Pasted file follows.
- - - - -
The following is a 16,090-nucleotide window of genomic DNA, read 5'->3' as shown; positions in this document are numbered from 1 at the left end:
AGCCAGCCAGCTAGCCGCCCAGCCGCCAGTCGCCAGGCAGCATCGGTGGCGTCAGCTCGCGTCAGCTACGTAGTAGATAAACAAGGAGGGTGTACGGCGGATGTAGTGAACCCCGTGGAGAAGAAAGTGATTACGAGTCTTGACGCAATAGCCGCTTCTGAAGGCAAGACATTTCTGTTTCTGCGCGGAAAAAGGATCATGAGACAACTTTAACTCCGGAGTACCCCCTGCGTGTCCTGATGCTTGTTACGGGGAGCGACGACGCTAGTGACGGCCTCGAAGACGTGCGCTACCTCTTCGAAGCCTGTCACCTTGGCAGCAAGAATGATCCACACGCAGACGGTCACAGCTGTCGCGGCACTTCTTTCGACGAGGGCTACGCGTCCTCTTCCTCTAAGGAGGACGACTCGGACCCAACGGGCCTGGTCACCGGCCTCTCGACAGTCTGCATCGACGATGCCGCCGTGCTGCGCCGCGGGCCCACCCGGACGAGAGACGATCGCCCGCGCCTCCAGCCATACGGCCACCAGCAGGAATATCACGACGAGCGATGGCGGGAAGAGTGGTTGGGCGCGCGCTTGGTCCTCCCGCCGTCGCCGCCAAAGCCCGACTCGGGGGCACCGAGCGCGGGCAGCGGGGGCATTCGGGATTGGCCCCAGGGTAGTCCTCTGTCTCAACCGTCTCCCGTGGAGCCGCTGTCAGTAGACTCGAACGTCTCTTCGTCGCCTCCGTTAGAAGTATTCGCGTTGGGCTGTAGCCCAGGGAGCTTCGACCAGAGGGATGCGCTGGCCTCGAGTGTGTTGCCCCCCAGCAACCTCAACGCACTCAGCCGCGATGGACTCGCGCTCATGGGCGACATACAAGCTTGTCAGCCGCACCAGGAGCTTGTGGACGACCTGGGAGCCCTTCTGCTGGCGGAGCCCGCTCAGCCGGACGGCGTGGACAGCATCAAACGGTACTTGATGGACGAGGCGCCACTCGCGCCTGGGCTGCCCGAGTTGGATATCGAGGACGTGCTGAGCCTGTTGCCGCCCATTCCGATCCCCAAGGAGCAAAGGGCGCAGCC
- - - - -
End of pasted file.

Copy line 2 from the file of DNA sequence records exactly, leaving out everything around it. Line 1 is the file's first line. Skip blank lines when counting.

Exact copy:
AGCCAGCCAGCTAGCCGCCCAGCCGCCAGTCGCCAGGCAGCATCGGTGGCGTCAGCTCGCGTCAGCTACGTAGTAGATAAACAAGGAGGGTGTACGGCGGATGTAGTGAACCCCGTGGAGAAGAAAGTGATTACGAGTCTTGACGCAATAGCCGCTTCTGAAGGCAAGACATTTCTGTTTCTGCGCGGAAAAAGGATCATGAGACAACTTTAACTCCGGAGTACCCCCTGCGTGTCCTGATGCTTGTTACGGGGAGCGACGACGCTAGTGACGGCCTCGAAGACGTGCGCTACCTCTTCGAAGCCTGTCACCTTGGCAGCAAGAATGATCCACACGCAGACGGTCACAGCTGTCGCGGCACTTCTTTCGACGAGGGCTACGCGTCCTCTTCCTCTAAGGAGGACGACTCGGACCCAACGGGCCTGGTCACCGGCCTCTCGACAGTCTGCATCGACGATGCCGCCGTGCTGCGCCGCGGGCCCACCCGGACGAGAGACGATCGCCCGCGCCTCCAGCCATACGGCCACCAGCAGGAATATCACGACGAGCGATGGCGGGAAGAGTGGTTGGGCGCGCGCTTGGTCCTCCCGCCGTCGCCGCCAAAGCCCGACTCGGGGGCACCGAGCGCGGGCAGCGGGGGCATTCGGGATTGGCCCCAGGGTAGTCCTCTGTCTCAACCGTCTCCCGTGGAGCCGCTGTCAGTAGACTCGAACGTCTCTTCGTCGCCTCCGTTAGAAGTATTCGCGTTGGGCTGTAGCCCAGGGAGCTTCGACCAGAGGGATGCGCTGGCCTCGAGTGTGTTGCCCCCCAGCAACCTCAACGCACTCAGCCGCGATGGACTCGCGCTCATGGGCGACATACAAGCTTGTCAGCCGCACCAGGAGCTTGTGGACGACCTGGGAGCCCTTCTGCTGGCGGAGCCCGCTCAGCCGGACGGCGTGGACAGCATCAAACGGTACTTGATGGACGAGGCGCCACTCGCGCCTGGGCTGCCCGAGTTGGATATCGAGGACGTGCTGAGCCTGTTGCCGCCCATTCCGATCCCCAAGGAGCAAAGGGCGCAGCC